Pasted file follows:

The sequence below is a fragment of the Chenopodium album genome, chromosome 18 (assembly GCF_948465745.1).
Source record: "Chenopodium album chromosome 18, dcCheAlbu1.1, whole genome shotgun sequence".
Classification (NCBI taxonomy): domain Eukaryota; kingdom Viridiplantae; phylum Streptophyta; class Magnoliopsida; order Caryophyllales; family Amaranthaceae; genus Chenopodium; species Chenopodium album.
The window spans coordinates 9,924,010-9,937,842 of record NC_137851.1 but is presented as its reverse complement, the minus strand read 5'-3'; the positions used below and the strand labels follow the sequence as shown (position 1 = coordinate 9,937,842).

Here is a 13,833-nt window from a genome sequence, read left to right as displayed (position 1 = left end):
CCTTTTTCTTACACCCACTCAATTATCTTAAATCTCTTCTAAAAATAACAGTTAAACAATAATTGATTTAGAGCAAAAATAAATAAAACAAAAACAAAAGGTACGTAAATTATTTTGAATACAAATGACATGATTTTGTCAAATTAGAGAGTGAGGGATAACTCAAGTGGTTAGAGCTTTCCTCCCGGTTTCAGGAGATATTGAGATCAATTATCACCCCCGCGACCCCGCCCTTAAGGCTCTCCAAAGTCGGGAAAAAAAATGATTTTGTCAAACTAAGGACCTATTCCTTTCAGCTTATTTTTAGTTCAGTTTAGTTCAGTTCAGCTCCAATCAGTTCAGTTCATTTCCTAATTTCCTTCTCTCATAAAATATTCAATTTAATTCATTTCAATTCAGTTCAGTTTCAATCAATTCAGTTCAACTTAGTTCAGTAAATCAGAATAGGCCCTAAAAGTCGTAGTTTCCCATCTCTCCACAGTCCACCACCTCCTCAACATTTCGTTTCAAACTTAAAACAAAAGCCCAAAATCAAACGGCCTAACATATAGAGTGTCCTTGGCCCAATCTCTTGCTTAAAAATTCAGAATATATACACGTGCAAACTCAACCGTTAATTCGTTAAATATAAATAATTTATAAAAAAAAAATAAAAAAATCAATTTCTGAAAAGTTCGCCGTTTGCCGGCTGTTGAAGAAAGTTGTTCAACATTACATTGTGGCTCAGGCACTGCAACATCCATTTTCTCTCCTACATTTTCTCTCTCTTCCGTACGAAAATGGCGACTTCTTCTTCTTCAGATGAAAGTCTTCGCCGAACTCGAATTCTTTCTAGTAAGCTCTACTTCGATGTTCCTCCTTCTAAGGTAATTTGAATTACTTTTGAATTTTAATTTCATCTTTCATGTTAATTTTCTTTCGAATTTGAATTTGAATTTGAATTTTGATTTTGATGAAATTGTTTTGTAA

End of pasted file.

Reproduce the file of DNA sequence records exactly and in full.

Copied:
The sequence below is a fragment of the Chenopodium album genome, chromosome 18 (assembly GCF_948465745.1).
Source record: "Chenopodium album chromosome 18, dcCheAlbu1.1, whole genome shotgun sequence".
Classification (NCBI taxonomy): domain Eukaryota; kingdom Viridiplantae; phylum Streptophyta; class Magnoliopsida; order Caryophyllales; family Amaranthaceae; genus Chenopodium; species Chenopodium album.
The window spans coordinates 9,924,010-9,937,842 of record NC_137851.1 but is presented as its reverse complement, the minus strand read 5'-3'; the positions used below and the strand labels follow the sequence as shown (position 1 = coordinate 9,937,842).

Here is a 13,833-nt window from a genome sequence, read left to right as displayed (position 1 = left end):
CCTTTTTCTTACACCCACTCAATTATCTTAAATCTCTTCTAAAAATAACAGTTAAACAATAATTGATTTAGAGCAAAAATAAATAAAACAAAAACAAAAGGTACGTAAATTATTTTGAATACAAATGACATGATTTTGTCAAATTAGAGAGTGAGGGATAACTCAAGTGGTTAGAGCTTTCCTCCCGGTTTCAGGAGATATTGAGATCAATTATCACCCCCGCGACCCCGCCCTTAAGGCTCTCCAAAGTCGGGAAAAAAAATGATTTTGTCAAACTAAGGACCTATTCCTTTCAGCTTATTTTTAGTTCAGTTTAGTTCAGTTCAGCTCCAATCAGTTCAGTTCATTTCCTAATTTCCTTCTCTCATAAAATATTCAATTTAATTCATTTCAATTCAGTTCAGTTTCAATCAATTCAGTTCAACTTAGTTCAGTAAATCAGAATAGGCCCTAAAAGTCGTAGTTTCCCATCTCTCCACAGTCCACCACCTCCTCAACATTTCGTTTCAAACTTAAAACAAAAGCCCAAAATCAAACGGCCTAACATATAGAGTGTCCTTGGCCCAATCTCTTGCTTAAAAATTCAGAATATATACACGTGCAAACTCAACCGTTAATTCGTTAAATATAAATAATTTATAAAAAAAAAATAAAAAAATCAATTTCTGAAAAGTTCGCCGTTTGCCGGCTGTTGAAGAAAGTTGTTCAACATTACATTGTGGCTCAGGCACTGCAACATCCATTTTCTCTCCTACATTTTCTCTCTCTTCCGTACGAAAATGGCGACTTCTTCTTCTTCAGATGAAAGTCTTCGCCGAACTCGAATTCTTTCTAGTAAGCTCTACTTCGATGTTCCTCCTTCTAAGGTAATTTGAATTACTTTTGAATTTTAATTTCATCTTTCATGTTAATTTTCTTTCGAATTTGAATTTGAATTTGAATTTTGATTTTGATGAAATTGTTTTGTAA